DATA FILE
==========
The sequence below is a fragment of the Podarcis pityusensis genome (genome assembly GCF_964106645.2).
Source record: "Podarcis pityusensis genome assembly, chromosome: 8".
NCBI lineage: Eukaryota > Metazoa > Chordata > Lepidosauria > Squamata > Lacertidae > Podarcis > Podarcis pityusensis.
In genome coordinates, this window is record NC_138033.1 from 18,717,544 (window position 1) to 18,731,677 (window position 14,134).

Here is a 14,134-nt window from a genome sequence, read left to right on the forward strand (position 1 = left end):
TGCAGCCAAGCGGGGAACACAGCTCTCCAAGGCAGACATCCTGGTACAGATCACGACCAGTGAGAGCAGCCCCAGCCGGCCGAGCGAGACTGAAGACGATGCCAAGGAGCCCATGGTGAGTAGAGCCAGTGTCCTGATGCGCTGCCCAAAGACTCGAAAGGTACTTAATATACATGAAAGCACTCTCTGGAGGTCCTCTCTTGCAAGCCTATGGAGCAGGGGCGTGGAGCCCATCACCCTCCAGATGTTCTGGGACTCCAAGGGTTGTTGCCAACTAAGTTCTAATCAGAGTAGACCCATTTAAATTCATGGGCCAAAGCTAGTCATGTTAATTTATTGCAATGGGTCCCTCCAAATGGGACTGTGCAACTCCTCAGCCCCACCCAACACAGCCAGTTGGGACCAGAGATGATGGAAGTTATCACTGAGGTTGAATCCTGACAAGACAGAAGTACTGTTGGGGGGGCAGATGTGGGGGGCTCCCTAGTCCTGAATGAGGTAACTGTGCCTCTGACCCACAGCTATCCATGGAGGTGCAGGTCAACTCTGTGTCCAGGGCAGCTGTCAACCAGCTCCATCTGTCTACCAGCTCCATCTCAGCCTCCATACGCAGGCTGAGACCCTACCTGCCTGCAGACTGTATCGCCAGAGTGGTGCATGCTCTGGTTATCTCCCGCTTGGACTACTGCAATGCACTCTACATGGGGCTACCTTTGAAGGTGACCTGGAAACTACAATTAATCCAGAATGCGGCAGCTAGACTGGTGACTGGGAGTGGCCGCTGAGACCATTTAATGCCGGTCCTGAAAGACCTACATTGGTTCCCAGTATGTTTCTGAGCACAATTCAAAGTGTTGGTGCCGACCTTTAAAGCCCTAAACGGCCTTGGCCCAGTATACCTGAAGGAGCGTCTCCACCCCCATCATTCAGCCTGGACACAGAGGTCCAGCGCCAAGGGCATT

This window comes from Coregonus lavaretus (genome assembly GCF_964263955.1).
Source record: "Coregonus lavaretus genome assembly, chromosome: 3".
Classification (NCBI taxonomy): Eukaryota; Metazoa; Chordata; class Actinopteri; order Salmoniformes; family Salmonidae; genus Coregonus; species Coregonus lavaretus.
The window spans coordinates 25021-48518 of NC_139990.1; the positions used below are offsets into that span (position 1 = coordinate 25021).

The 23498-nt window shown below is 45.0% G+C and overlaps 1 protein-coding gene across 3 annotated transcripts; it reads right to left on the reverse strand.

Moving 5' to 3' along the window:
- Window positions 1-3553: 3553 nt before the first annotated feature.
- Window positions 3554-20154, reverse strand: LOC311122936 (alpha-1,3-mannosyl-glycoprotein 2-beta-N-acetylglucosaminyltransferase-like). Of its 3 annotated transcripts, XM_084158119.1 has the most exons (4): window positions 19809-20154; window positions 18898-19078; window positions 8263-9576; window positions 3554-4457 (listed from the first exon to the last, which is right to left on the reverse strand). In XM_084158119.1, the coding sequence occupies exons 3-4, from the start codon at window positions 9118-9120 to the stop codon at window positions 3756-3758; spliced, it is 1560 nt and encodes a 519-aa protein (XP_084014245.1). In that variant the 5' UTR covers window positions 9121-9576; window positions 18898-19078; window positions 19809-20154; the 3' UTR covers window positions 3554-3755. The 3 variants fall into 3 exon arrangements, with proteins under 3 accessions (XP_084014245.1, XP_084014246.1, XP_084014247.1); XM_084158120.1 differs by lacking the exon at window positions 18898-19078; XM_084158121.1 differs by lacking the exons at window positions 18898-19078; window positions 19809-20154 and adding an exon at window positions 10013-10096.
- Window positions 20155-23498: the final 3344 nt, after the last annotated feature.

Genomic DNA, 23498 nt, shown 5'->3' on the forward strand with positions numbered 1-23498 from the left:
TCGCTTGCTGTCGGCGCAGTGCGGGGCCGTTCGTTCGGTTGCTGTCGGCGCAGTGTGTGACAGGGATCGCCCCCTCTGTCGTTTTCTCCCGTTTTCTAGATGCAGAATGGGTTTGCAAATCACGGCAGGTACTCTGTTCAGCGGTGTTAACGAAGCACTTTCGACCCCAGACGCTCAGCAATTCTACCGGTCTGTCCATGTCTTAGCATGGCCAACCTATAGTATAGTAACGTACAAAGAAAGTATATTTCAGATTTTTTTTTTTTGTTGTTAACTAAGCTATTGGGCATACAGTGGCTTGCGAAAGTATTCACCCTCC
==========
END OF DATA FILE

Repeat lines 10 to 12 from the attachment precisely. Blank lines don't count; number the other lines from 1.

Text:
The window spans coordinates 25021-48518 of NC_139990.1; the positions used below are offsets into that span (position 1 = coordinate 25021).

The 23498-nt window shown below is 45.0% G+C and overlaps 1 protein-coding gene across 3 annotated transcripts; it reads right to left on the reverse strand.

Moving 5' to 3' along the window: